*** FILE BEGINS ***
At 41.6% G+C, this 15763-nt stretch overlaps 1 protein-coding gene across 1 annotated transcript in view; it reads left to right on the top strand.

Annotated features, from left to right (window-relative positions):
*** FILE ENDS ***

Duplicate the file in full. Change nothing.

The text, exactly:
At 41.6% G+C, this 15763-nt stretch overlaps 1 protein-coding gene across 1 annotated transcript in view; it reads left to right on the top strand.

Annotated features, from left to right (window-relative positions):